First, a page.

At heart, this is an old-fashioned horror story, that has a lot in common (size not being on of those things) with Stephen King’s classic post-apocalypse novel, The Stand. The world as we know it has ended, but Malerman takes no time to examine the cause of this disaster. Bird Box is about people picking up the pieces, and trying to survive. What makes this world even more deadly than the post-Captain Trips-world of King’s 1978 novel is that there is no immunity: these people have survived partly out of pure luck, partly because they were smart enough to take note of what was happening and stop looking outside; but the threat lingers on, an ever-present danger that these people must continue to deal with in order to continue surviving. Because Malerman never breaks out of Malorie’s head, we have no idea what has actually caused this to happen. We hear the same theories that Malorie does and, in the intense birth scene, we catch a glimpse of something that verifies at least one of these theories, but we never actually see these “creatures” or understand their origins or objectives. This approach, like some of the best horror films where the threat rarely, if ever, appears directly on screen, makes this world all the more frightening for the reader. This works to Malerman’s advantage, particularly in Malorie’s journey along the river, where we are as blind as she is and are never quite sure if the noises she and her children are hearing are likely to be fatal or not, indigenous or alien.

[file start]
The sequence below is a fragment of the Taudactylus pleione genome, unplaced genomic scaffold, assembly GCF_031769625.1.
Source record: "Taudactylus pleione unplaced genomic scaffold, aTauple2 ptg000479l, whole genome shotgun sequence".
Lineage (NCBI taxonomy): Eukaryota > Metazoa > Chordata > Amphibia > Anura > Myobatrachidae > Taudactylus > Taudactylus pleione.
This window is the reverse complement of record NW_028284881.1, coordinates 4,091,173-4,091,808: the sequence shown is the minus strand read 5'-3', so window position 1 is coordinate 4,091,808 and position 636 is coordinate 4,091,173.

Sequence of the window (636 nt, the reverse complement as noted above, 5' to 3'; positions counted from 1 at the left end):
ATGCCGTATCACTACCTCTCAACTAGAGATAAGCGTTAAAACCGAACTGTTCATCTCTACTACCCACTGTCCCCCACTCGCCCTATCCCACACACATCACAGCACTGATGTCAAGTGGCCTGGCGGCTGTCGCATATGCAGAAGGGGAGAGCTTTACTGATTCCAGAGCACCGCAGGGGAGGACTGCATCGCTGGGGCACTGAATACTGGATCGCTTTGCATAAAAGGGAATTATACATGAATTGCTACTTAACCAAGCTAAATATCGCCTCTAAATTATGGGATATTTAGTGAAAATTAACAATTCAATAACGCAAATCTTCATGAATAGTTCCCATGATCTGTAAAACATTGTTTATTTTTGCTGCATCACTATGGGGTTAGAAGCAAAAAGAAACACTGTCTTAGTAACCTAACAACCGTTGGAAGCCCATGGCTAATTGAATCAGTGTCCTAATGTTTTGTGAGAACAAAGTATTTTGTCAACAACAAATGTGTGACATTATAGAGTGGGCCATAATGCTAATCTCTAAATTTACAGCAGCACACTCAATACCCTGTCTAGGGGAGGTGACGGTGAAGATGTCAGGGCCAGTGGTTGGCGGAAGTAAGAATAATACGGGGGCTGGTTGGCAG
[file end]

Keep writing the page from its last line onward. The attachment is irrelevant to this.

Bird Box – the novel’s name comes from the ingenious alarm system that the housemates rig outside the front door to warn them of anyone approaching – takes an in-depth look at madness in its many forms, and the effects of isolation on the human mind. When we meet Malorie, she seems perfectly normal, but there are hints – the drive to move, the fact that her children don’t have names and answer to Boy and Girl, the paranoia – that she has been affected in ways that we, the reader, cannot possibly begin to imagine. Malerman’s masterstroke – a beautiful final touch – is the fact that there will not necessarily be a happily ever after. There is an element of ambiguity that the author leaves, quite rightly, open to the interpretation of the individual reader. I find myself thinking of those final few pages quite often, as I suspect many readers will when they reach the end of this extraordinary novel: sometimes I hope for the best; other times I can’t help but think the worst.